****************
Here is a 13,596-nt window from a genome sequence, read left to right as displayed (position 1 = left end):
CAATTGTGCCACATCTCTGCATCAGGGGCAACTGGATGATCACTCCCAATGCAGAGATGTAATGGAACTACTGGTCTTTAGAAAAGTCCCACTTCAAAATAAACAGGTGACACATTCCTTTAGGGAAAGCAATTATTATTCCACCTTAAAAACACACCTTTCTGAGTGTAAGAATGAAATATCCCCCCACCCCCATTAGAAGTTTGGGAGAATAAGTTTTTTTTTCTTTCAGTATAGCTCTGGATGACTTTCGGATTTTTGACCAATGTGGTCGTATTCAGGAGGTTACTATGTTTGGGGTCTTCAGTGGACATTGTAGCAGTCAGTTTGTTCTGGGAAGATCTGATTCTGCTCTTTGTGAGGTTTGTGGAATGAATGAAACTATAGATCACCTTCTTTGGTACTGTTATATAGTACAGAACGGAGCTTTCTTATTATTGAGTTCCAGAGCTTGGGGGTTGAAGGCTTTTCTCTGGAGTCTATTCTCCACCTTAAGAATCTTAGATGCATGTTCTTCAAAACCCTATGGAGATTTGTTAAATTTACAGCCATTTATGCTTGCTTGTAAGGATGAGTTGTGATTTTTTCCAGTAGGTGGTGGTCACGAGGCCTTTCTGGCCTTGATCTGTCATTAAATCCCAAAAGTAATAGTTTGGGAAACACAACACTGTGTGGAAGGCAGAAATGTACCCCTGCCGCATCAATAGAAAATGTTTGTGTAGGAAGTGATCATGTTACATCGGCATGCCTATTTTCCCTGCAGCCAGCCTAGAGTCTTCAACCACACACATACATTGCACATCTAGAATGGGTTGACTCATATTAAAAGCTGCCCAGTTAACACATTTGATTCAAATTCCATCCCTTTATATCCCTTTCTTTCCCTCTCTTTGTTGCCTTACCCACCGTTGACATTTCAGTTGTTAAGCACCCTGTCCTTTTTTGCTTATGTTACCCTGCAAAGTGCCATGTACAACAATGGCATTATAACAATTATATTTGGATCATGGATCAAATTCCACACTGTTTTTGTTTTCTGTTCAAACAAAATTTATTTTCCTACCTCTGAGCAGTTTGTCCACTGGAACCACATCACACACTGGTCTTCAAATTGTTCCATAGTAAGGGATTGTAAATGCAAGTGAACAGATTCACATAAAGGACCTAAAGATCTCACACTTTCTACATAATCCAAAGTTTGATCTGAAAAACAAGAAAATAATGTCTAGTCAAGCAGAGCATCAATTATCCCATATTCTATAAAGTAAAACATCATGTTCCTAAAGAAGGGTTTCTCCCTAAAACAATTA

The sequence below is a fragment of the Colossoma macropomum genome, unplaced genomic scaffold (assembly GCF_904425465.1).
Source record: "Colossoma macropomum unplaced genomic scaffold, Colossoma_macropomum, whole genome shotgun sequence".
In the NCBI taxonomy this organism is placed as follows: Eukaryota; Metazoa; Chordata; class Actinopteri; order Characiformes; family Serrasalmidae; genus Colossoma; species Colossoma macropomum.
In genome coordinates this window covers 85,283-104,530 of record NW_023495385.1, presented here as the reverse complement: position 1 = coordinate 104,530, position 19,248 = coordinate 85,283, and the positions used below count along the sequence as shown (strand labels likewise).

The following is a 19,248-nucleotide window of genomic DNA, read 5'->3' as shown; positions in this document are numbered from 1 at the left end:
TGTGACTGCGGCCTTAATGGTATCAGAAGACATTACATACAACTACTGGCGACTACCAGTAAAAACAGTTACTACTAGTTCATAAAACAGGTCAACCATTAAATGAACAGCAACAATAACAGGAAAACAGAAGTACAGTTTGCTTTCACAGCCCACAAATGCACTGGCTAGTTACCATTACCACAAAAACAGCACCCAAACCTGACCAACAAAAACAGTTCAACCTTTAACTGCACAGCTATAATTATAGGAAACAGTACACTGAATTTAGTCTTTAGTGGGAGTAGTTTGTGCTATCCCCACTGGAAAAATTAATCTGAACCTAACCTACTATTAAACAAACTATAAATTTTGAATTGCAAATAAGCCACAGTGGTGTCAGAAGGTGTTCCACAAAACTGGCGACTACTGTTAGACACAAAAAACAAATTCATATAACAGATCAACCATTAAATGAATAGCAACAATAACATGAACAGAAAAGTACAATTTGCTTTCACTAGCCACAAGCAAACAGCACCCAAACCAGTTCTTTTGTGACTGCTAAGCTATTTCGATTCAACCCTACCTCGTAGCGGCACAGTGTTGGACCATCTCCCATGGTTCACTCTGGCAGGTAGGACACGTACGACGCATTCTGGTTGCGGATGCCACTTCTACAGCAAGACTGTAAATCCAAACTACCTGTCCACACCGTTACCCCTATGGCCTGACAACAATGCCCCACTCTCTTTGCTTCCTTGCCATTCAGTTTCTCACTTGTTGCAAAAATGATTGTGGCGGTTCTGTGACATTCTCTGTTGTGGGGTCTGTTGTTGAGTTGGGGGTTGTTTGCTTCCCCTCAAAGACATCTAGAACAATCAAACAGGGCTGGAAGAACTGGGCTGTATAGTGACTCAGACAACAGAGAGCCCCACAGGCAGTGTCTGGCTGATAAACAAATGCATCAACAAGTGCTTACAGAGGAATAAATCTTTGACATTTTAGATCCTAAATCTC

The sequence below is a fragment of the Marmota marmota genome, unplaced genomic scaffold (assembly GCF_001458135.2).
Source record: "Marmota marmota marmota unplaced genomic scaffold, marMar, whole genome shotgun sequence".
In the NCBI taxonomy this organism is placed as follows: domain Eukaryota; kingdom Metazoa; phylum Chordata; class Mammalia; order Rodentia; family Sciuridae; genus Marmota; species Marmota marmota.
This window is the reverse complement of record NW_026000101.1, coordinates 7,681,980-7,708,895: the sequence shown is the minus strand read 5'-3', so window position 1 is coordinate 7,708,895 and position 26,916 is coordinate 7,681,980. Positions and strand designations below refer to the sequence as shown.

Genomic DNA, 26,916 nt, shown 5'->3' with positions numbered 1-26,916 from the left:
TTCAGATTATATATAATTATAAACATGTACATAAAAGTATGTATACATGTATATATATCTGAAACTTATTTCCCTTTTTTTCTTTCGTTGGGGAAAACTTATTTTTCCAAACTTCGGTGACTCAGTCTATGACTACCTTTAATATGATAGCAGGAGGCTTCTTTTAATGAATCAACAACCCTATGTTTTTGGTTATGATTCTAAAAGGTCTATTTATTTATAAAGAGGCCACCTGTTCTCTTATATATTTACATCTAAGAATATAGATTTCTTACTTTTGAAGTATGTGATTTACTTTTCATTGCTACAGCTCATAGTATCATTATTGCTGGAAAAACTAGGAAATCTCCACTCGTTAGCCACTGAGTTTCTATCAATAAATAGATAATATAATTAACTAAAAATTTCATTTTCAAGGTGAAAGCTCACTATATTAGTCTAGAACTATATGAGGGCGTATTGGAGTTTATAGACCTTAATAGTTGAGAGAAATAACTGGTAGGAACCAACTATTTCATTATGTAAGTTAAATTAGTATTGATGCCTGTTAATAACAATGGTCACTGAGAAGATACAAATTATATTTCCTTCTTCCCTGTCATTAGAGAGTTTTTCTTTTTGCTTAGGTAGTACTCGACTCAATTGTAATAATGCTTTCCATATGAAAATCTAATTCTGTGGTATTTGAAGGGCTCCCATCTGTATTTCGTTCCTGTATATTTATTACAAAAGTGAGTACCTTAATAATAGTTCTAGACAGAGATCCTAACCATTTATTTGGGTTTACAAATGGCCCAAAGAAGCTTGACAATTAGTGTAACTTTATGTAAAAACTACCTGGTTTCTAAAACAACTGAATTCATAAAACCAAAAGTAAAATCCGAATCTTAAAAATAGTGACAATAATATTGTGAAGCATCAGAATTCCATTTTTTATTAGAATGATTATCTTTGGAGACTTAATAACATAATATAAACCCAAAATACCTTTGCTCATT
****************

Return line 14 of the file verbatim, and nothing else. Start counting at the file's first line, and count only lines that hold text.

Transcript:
TTCAGATTATATATAATTATAAACATGTACATAAAAGTATGTATACATGTATATATATCTGAAACTTATTTCCCTTTTTTTCTTTCGTTGGGGAAAACTTATTTTTCCAAACTTCGGTGACTCAGTCTATGACTACCTTTAATATGATAGCAGGAGGCTTCTTTTAATGAATCAACAACCCTATGTTTTTGGTTATGATTCTAAAAGGTCTATTTATTTATAAAGAGGCCACCTGTTCTCTTATATATTTACATCTAAGAATATAGATTTCTTACTTTTGAAGTATGTGATTTACTTTTCATTGCTACAGCTCATAGTATCATTATTGCTGGAAAAACTAGGAAATCTCCACTCGTTAGCCACTGAGTTTCTATCAATAAATAGATAATATAATTAACTAAAAATTTCATTTTCAAGGTGAAAGCTCACTATATTAGTCTAGAACTATATGAGGGCGTATTGGAGTTTATAGACCTTAATAGTTGAGAGAAATAACTGGTAGGAACCAACTATTTCATTATGTAAGTTAAATTAGTATTGATGCCTGTTAATAACAATGGTCACTGAGAAGATACAAATTATATTTCCTTCTTCCCTGTCATTAGAGAGTTTTTCTTTTTGCTTAGGTAGTACTCGACTCAATTGTAATAATGCTTTCCATATGAAAATCTAATTCTGTGGTATTTGAAGGGCTCCCATCTGTATTTCGTTCCTGTATATTTATTACAAAAGTGAGTACCTTAATAATAGTTCTAGACAGAGATCCTAACCATTTATTTGGGTTTACAAATGGCCCAAAGAAGCTTGACAATTAGTGTAACTTTATGTAAAAACTACCTGGTTTCTAAAACAACTGAATTCATAAAACCAAAAGTAAAATCCGAATCTTAAAAATAGTGACAATAATATTGTGAAGCATCAGAATTCCATTTTTTATTAGAATGATTATCTTTGGAGACTTAATAACATAATATAAACCCAAAATACCTTTGCTCATT